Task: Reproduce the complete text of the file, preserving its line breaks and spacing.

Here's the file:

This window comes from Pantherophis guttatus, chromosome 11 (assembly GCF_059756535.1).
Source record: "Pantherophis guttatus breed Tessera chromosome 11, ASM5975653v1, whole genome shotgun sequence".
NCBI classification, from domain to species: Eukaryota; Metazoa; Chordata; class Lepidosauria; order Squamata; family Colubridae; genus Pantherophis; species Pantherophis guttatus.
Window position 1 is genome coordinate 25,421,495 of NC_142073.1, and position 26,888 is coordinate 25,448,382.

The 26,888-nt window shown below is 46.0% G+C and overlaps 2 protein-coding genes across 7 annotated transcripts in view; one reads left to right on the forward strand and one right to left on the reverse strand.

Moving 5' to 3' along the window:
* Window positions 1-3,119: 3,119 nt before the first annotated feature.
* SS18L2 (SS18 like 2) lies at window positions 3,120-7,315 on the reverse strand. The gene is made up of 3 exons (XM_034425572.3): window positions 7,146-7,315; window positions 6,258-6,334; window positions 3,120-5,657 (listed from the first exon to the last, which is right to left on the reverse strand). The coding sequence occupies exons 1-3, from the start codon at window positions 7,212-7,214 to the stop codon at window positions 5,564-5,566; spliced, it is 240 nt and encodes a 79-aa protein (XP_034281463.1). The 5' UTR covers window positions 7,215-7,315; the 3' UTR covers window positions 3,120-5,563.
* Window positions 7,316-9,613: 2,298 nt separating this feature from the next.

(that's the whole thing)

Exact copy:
This window comes from Pantherophis guttatus, chromosome 11 (assembly GCF_059756535.1).
Source record: "Pantherophis guttatus breed Tessera chromosome 11, ASM5975653v1, whole genome shotgun sequence".
NCBI classification, from domain to species: Eukaryota; Metazoa; Chordata; class Lepidosauria; order Squamata; family Colubridae; genus Pantherophis; species Pantherophis guttatus.
Window position 1 is genome coordinate 25,421,495 of NC_142073.1, and position 26,888 is coordinate 25,448,382.

The 26,888-nt window shown below is 46.0% G+C and overlaps 2 protein-coding genes across 7 annotated transcripts in view; one reads left to right on the forward strand and one right to left on the reverse strand.

Moving 5' to 3' along the window:
* Window positions 1-3,119: 3,119 nt before the first annotated feature.
* SS18L2 (SS18 like 2) lies at window positions 3,120-7,315 on the reverse strand. The gene is made up of 3 exons (XM_034425572.3): window positions 7,146-7,315; window positions 6,258-6,334; window positions 3,120-5,657 (listed from the first exon to the last, which is right to left on the reverse strand). The coding sequence occupies exons 1-3, from the start codon at window positions 7,212-7,214 to the stop codon at window positions 5,564-5,566; spliced, it is 240 nt and encodes a 79-aa protein (XP_034281463.1). The 5' UTR covers window positions 7,215-7,315; the 3' UTR covers window positions 3,120-5,563.
* Window positions 7,316-9,613: 2,298 nt separating this feature from the next.